Hey all! Today I have the amazing C.M. Keller on MFB. Not only is she one of this month’s amazing award sponsors, but she’s a kick-ass writer. I hope you all enjoy her tips on how to balance your reading and writing lives. Take it away, Connie.
“If you don’t have time to read, you don’t have the time
(or the tools) to write.”
All writers have heard that quote or one like it. And we all know it’s true. But balancing the two is like herding cats. You can try, but you end up getting scratched.
I know I tried. I’d begin writing and I get so involved with the story that I’d forget to read and I’d write and write until my creativity dried up and blew away. Then, I’d read until my eyes bled. I tried thrillers, devouring them (which helped me learn to craft tight plots) until I couldn’t stand another gun shot. So I focused on the classics (where I saw the power of understatement, metaphor, etc.) until I was ready to strangle yet another indecisive heroine.
The only good thing was that when I finished the reading cycle, my creativity was recharged until I drained it dry. The cycle was not a good thing. Maybe a little OCD as well, but we won’t go there.
I had to find a better, a more sane way of balancing my writer/reader issues. A way that would sustain me as a reader and a writer. I tried lots of things. They all failed.
I’d like to say that I analyzed the situation and came up with a solution. But I found it by accident—I sort of fell into it. And it wasn’t until I realized the writing-reading was working, that I even wondered what I was doing differently.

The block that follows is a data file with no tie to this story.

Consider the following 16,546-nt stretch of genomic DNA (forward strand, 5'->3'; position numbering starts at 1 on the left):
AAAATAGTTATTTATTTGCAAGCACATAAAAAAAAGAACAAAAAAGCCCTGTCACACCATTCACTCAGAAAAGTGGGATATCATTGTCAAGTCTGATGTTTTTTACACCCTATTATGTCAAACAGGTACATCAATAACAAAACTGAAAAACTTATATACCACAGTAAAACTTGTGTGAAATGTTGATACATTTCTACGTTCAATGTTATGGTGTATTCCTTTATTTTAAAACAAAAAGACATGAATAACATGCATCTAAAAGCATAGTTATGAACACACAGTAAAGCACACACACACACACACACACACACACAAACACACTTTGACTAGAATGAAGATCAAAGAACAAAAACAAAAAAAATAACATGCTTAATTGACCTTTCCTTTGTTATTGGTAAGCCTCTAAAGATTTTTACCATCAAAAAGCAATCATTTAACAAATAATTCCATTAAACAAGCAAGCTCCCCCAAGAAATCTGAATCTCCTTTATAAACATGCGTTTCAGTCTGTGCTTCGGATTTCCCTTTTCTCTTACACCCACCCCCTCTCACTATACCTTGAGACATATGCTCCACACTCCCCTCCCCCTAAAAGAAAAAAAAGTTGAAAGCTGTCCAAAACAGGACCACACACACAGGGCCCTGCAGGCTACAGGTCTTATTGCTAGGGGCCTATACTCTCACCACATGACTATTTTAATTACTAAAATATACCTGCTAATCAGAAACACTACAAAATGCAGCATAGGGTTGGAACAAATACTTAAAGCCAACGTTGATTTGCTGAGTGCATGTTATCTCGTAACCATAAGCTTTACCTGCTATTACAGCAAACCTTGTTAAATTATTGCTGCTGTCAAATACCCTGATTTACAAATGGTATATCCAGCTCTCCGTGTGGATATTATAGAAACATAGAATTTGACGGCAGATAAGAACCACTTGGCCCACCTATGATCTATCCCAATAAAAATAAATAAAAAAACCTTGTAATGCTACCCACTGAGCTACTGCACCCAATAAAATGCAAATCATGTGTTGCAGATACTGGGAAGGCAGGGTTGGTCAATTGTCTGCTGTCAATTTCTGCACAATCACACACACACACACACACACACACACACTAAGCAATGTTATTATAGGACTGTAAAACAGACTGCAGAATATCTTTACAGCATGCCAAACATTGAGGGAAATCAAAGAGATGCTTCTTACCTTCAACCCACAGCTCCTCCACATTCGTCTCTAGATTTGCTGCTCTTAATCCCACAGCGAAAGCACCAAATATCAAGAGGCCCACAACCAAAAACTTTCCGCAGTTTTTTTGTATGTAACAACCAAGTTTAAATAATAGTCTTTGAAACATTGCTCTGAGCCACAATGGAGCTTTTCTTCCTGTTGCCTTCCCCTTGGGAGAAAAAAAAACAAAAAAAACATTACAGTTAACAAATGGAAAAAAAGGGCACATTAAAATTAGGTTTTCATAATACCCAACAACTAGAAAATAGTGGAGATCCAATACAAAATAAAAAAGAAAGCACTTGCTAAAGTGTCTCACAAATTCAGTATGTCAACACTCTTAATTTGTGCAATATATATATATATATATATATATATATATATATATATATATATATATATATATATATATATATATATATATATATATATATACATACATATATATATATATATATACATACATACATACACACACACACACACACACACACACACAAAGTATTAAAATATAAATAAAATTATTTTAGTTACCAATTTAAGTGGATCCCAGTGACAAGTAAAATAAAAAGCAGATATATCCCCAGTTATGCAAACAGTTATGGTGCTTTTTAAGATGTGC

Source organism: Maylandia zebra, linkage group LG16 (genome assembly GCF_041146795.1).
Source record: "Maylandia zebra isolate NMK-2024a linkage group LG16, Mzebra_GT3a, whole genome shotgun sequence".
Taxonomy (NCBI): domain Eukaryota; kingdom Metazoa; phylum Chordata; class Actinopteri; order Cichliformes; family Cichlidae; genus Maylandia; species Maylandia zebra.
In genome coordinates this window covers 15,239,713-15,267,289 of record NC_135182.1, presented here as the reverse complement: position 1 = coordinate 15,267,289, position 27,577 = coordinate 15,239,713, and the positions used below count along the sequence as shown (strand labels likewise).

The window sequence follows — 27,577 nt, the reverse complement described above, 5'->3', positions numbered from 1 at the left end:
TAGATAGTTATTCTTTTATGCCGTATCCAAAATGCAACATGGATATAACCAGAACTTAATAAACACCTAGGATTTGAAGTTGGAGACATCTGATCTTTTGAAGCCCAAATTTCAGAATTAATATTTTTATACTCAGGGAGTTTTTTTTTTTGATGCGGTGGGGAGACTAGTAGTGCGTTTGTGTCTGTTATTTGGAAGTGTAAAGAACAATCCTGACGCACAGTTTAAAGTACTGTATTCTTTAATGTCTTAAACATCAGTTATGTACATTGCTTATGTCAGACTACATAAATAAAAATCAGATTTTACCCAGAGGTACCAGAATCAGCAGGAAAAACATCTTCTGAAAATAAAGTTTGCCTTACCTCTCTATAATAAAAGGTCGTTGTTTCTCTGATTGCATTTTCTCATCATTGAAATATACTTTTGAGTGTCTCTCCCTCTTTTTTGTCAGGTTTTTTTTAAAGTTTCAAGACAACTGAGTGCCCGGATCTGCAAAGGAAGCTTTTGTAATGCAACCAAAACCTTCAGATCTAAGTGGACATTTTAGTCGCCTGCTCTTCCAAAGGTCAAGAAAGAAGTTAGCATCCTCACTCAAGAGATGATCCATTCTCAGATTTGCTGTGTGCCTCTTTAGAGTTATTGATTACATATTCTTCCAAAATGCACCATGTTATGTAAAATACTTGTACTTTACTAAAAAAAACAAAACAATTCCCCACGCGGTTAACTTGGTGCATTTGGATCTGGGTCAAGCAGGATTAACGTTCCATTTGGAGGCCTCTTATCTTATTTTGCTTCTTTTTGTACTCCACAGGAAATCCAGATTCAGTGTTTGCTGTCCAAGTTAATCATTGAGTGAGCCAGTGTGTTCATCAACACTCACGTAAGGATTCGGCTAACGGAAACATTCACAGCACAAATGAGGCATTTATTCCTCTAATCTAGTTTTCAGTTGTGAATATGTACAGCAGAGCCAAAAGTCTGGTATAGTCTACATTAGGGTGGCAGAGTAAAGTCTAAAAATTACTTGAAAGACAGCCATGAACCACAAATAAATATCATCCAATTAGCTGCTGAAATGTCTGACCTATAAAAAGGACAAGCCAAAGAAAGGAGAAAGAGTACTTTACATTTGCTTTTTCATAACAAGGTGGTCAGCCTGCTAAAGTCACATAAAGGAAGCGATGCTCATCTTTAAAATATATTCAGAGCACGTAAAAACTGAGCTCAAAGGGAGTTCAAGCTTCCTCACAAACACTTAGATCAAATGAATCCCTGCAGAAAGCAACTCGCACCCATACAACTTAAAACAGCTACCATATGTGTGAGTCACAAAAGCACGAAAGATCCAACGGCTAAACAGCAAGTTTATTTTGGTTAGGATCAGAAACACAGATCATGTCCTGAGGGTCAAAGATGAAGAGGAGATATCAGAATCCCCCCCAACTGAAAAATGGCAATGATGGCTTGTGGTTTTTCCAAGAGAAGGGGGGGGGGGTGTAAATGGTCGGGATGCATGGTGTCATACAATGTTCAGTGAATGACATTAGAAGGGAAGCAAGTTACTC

It started years ago, when a health problem made me commit to running, which I hate with a passion. So I bribed myself to run a treadmill. While I ran I could read “fun” books, thrillers, mysteries, and YA, but I could only read them when I ran.
Then this fall, I decided that I’d devote all before-bedtime-reading to a classic or literary/upmarket novel. To make it even more fun, I asked/begged a writer friend to read the “classics” too—so we can exchange emails about what we’ve read. “Hey, did you finish chapter four last night? Did you notice how the author changed the mood, foreshadowing the end of the chapter?”
The one final change I made was that any other free time belonged to writing. Even if a novel was calling out, “Read me, read me!”
How did it work out? I’m reading more than I have in years. And writing…I finished a first draft in three months. (I’ve never written a novel in less than six months before.)
So if you find yourself alternating between bleeding eyes and shriveled creativity, you could try what I’ve done. Either that, or give the Muse a call. I’ve tried, but I’m pretty sure she’s blocked my number.
Thanks so much for this lovely post, Connie. I’ve been struggling with maintaining a sane balance, and now you made it sound so easy. 🙂
So, lovely people, how do you strike a balance between reading and writing? Do you suck at it like me?